After international efforts to develop COVID-19 vaccines, drugmakers directed their resources to develop safe, effective treatments. Pfizer recently announced the results of the second phase of trials of paxlovid, a COVID-19 antiviral oral treatment that proved to be 89 percent effective in preventing hospitalization or death among infected people.
“Today’s news is a real game-changer in the global efforts to halt the devastation of this pandemic. These data suggest that our oral antiviral candidate, if approved or authorized by regulatory authorities, has the potential to save patients’ lives, reduce the severity of COVID-19 infections, and eliminate up to nine out of ten hospitalizations,” said through a press release Albert Bourla, Chairman and CEO, Pfizer.
Just when Merck seemed to lead the race to develop a COVID-19 treatment by far, following the UK’s regulatory agency emergency use authorization (EUA), the also US-based drugmaker Pfizer moved forward with paxlovid’s analyses. The interim analysis of the phase II-III data included 1,219 adults enrolled by Sept. 29, 2021. Among participants who received the treatments within three days of COVID-19 symptoms starting, the risk of hospitalization or death was 89 percent lower in the paxlovid group than the placebo group, reported the drugmaker.
Unlike COVID-19 vaccines, which target the spike protein on the outside of the virus, both Pfizer’s and Merck’s drugs are designed to prevent the coronavirus from multiplying. While paxlovid blocks the activity of a key enzyme that helps the virus replicate, molnupiravir introduces errors into the RNA of SARS-CoV-2.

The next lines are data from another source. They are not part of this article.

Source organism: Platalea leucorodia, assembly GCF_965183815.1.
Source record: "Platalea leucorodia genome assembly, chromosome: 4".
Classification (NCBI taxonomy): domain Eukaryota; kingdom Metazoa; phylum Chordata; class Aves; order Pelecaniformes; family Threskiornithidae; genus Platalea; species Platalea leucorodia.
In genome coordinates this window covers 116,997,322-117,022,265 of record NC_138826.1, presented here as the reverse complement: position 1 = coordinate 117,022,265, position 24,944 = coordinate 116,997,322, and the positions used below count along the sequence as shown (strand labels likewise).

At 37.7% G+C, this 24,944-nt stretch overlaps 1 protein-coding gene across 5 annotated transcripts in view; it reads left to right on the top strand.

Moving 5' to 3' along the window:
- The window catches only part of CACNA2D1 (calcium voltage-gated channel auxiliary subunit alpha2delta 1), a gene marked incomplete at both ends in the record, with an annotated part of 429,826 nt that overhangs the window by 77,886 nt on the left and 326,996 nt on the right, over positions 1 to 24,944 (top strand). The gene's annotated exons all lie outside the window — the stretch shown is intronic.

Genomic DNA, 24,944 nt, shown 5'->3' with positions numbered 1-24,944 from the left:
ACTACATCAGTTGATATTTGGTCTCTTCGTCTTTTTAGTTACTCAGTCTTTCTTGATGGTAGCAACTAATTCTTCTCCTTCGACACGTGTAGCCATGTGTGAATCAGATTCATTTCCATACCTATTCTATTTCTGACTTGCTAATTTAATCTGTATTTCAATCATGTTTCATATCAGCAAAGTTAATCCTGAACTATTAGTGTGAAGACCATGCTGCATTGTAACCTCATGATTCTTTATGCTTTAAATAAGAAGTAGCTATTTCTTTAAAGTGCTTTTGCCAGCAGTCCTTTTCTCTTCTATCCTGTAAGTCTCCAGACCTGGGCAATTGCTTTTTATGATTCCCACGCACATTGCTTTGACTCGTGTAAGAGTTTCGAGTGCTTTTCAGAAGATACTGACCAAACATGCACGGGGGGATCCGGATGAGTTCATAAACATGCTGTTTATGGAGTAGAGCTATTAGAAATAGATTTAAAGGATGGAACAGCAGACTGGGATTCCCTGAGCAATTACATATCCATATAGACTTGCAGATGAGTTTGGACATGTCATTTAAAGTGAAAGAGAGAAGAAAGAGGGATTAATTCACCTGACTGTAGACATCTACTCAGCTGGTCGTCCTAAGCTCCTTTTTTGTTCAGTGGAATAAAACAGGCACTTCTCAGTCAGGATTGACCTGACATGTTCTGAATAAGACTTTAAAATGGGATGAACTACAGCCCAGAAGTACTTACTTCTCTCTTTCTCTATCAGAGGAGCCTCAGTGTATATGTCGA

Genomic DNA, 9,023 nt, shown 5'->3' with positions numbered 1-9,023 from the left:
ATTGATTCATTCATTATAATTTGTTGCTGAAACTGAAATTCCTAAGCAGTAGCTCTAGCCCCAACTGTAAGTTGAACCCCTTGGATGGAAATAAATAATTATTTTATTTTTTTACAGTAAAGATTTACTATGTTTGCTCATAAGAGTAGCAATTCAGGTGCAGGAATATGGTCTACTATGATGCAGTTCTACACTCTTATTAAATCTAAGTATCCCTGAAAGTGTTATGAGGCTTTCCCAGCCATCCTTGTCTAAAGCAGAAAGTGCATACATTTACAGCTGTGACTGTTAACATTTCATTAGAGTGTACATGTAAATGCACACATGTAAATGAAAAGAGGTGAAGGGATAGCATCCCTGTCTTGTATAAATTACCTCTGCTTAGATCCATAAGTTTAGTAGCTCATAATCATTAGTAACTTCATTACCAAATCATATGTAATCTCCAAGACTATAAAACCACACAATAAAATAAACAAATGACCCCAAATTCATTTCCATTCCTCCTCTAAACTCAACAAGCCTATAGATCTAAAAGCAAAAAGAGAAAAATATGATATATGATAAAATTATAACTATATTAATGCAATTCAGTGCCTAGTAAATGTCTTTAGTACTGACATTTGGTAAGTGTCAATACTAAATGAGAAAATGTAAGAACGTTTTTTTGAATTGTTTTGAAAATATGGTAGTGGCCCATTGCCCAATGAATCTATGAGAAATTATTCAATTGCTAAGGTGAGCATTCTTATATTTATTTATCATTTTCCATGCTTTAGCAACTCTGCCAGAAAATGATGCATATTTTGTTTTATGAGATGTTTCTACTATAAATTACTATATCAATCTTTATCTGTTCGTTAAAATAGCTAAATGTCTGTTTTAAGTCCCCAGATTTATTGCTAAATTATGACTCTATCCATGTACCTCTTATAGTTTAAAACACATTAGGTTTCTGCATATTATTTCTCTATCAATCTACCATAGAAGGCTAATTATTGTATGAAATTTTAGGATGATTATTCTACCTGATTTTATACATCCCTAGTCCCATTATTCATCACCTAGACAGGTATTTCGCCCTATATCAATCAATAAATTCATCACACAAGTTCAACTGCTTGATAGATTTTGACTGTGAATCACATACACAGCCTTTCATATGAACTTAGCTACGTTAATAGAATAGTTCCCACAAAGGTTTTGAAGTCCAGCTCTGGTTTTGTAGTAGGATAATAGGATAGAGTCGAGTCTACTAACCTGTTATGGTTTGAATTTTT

In addition to the approval of molnupiravir and the purchase of 480,000 treatments, the UK government purchased 250,000 courses of paxlovid. Pfizer plans to submit the recent data as part of its ongoing rolling submission to the US FDA for EUA “as soon as possible,” while Merck is expecting the regulator’s decision by the end of November, according to Javier Báez-Villaseñor Moreno, Associate Director, Government Vaccines, Medical Affairs, Merck México.
Equitable Access Across the World
COVID-19 vaccines have not had equal distribution across the world, with higher-income countries hoarding most of the vaccines, as WHO has reported. To prevent this, if paxlovid is approved, Pfizer assured it is committed to working toward equitable access to the oral treatment for all people, through a tiered pricing approach based on the income level of each country. “High and upper-middle income countries will pay more than lower income countries.”
In comparison, to ensure equitable access to COVID-19 treatments across the world, Merck made a voluntary deal with the UN-backed Medicines Patent Pool to share its molnupiravir’s formula to be manufactured and sold cheaply in countries where vaccines are in short supply. Thanks to this deal, generic drugmakers in developing countries will be able to market the COVID-19 pill for US$20 per treatment, which lasts five days, compared to the US$712 that the US government agreed to pay Merck for its initial purchase, as reported by MBN.